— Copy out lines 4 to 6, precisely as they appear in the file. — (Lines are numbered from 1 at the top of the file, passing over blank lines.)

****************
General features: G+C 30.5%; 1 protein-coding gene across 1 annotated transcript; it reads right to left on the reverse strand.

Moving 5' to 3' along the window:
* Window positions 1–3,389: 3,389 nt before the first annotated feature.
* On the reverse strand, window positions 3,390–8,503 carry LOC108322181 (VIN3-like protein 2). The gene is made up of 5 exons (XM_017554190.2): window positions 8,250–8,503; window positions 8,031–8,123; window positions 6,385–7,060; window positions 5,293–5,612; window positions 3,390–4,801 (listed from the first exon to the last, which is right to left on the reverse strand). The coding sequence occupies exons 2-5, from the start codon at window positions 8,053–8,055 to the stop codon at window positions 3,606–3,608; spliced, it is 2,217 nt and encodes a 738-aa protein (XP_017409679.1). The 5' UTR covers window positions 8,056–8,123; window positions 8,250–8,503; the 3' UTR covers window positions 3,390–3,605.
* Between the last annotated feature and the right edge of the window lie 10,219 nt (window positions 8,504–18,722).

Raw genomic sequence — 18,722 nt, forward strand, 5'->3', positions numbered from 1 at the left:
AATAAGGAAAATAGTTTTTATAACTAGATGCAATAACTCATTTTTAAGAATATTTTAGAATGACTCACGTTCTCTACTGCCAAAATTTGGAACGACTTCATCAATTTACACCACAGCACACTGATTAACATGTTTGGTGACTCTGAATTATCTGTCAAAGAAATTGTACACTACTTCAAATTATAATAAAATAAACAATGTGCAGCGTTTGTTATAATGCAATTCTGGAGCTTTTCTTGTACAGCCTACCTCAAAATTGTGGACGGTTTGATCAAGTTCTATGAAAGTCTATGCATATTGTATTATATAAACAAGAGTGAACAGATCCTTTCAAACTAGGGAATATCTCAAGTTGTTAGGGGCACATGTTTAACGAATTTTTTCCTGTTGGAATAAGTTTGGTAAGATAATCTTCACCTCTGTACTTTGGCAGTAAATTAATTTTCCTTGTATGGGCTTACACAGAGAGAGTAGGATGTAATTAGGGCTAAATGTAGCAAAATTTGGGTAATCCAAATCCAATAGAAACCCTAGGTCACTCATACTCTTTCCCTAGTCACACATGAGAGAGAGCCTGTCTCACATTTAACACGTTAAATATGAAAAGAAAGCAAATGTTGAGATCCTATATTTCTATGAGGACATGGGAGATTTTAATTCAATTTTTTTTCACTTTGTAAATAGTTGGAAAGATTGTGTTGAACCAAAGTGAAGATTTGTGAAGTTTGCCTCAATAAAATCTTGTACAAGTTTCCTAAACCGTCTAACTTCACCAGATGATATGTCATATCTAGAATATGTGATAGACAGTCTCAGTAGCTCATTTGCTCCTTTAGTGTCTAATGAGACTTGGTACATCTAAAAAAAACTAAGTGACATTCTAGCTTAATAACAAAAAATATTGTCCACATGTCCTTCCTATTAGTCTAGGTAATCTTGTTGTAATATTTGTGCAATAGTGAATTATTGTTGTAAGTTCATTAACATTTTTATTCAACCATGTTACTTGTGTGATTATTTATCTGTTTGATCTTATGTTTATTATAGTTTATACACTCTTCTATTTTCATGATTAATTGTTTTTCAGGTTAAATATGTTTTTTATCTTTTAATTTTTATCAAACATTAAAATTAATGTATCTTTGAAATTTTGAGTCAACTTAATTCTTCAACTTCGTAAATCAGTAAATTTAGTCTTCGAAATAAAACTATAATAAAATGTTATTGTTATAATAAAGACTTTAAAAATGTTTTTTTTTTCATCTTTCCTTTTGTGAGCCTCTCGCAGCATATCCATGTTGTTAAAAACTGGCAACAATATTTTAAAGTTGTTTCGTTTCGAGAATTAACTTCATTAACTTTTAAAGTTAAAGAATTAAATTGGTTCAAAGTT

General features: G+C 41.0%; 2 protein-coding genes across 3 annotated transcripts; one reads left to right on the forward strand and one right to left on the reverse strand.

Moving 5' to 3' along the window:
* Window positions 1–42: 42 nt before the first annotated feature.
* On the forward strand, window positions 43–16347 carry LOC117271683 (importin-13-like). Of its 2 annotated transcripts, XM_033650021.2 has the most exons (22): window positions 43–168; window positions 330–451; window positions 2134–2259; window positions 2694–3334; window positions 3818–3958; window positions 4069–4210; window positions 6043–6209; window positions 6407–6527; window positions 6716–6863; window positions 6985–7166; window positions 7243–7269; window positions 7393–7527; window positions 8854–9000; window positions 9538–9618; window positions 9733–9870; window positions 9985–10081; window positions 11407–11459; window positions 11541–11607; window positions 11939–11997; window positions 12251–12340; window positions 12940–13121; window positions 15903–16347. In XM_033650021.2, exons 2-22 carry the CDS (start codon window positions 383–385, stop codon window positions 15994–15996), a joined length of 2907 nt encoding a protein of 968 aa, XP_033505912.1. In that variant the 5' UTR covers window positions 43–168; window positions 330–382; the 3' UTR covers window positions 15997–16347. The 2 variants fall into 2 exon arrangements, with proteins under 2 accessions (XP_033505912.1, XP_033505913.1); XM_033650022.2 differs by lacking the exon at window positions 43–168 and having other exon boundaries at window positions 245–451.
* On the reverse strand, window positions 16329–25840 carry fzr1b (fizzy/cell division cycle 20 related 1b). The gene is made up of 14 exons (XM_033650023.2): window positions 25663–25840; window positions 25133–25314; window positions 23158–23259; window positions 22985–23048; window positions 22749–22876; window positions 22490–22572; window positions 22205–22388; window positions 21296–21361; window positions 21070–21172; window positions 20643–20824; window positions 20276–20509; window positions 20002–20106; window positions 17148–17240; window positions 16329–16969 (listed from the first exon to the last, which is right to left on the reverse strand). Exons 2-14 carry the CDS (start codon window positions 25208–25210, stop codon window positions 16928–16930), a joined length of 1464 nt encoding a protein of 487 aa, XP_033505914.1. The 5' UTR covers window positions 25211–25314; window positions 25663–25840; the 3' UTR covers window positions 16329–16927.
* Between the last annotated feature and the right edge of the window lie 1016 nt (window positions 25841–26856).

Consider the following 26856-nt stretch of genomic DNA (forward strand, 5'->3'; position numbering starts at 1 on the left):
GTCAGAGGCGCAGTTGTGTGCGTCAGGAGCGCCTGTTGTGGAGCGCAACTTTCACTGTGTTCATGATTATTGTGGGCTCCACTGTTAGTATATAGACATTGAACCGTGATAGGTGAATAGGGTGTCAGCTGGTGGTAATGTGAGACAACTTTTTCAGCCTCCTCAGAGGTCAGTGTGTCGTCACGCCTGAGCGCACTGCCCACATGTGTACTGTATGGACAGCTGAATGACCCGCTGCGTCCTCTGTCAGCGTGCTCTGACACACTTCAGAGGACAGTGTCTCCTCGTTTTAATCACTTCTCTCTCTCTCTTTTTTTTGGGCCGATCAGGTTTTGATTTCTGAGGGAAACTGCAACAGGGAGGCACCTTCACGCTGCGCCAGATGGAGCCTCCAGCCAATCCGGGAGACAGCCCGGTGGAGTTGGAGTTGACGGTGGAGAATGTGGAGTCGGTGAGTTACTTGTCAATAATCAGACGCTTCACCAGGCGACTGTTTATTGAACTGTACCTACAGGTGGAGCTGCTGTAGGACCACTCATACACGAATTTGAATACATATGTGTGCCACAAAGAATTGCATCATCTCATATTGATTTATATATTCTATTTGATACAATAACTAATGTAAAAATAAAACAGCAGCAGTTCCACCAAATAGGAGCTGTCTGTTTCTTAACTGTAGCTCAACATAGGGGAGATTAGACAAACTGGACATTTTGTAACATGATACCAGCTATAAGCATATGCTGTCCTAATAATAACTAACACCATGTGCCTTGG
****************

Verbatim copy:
* On the reverse strand, window positions 3,390–8,503 carry LOC108322181 (VIN3-like protein 2). The gene is made up of 5 exons (XM_017554190.2): window positions 8,250–8,503; window positions 8,031–8,123; window positions 6,385–7,060; window positions 5,293–5,612; window positions 3,390–4,801 (listed from the first exon to the last, which is right to left on the reverse strand). The coding sequence occupies exons 2-5, from the start codon at window positions 8,053–8,055 to the stop codon at window positions 3,606–3,608; spliced, it is 2,217 nt and encodes a 738-aa protein (XP_017409679.1). The 5' UTR covers window positions 8,056–8,123; window positions 8,250–8,503; the 3' UTR covers window positions 3,390–3,605.
* Between the last annotated feature and the right edge of the window lie 10,219 nt (window positions 8,504–18,722).

Raw genomic sequence — 18,722 nt, forward strand, 5'->3', positions numbered from 1 at the left: